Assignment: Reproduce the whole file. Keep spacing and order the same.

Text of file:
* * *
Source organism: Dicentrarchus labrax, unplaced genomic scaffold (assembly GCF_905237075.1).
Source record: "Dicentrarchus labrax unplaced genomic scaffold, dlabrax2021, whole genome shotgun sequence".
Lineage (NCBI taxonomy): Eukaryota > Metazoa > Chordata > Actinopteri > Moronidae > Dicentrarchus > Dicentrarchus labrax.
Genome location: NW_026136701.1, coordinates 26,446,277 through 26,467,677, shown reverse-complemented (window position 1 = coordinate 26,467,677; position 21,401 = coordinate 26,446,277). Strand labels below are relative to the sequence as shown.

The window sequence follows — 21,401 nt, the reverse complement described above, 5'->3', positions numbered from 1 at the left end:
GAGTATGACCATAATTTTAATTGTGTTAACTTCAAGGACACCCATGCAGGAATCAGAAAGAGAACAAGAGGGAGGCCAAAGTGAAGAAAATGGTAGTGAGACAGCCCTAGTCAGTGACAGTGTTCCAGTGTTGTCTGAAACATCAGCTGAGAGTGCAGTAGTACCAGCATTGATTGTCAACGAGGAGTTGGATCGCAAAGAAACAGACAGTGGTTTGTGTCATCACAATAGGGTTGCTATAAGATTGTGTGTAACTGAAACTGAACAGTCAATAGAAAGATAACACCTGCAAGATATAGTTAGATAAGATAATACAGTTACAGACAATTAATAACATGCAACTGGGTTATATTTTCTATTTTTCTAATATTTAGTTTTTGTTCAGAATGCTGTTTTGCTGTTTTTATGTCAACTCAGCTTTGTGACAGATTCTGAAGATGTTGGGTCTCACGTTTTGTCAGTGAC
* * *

Source organism: Dicentrarchus labrax, unplaced genomic scaffold (assembly GCF_905237075.1).
Source record: "Dicentrarchus labrax unplaced genomic scaffold, dlabrax2021, whole genome shotgun sequence".
Lineage (NCBI taxonomy): Eukaryota > Metazoa > Chordata > Actinopteri > Moronidae > Dicentrarchus > Dicentrarchus labrax.
Genome location: NW_026136701.1, coordinates 26,446,277 through 26,467,677, shown reverse-complemented (window position 1 = coordinate 26,467,677; position 21,401 = coordinate 26,446,277). Strand labels below are relative to the sequence as shown.

The window sequence follows — 21,401 nt, the reverse complement described above, 5'->3', positions numbered from 1 at the left end:
GAGTATGACCATAATTTTAATTGTGTTAACTTCAAGGACACCCATGCAGGAATCAGAAAGAGAACAAGAGGGAGGCCAAAGTGAAGAAAATGGTAGTGAGACAGCCCTAGTCAGTGACAGTGTTCCAGTGTTGTCTGAAACATCAGCTGAGAGTGCAGTAGTACCAGCATTGATTGTCAACGAGGAGTTGGATCGCAAAGAAACAGACAGTGGTTTGTGTCATCACAATAGGGTTGCTATAAGATTGTGTGTAACTGAAACTGAACAGTCAATAGAAAGATAACACCTGCAAGATATAGTTAGATAAGATAATACAGTTACAGACAATTAATAACATGCAACTGGGTTATATTTTCTATTTTTCTAATATTTAGTTTTTGTTCAGAATGCTGTTTTGCTGTTTTTATGTCAACTCAGCTTTGTGACAGATTCTGAAGATGTTGGGTCTCACGTTTTGTCAGTGAC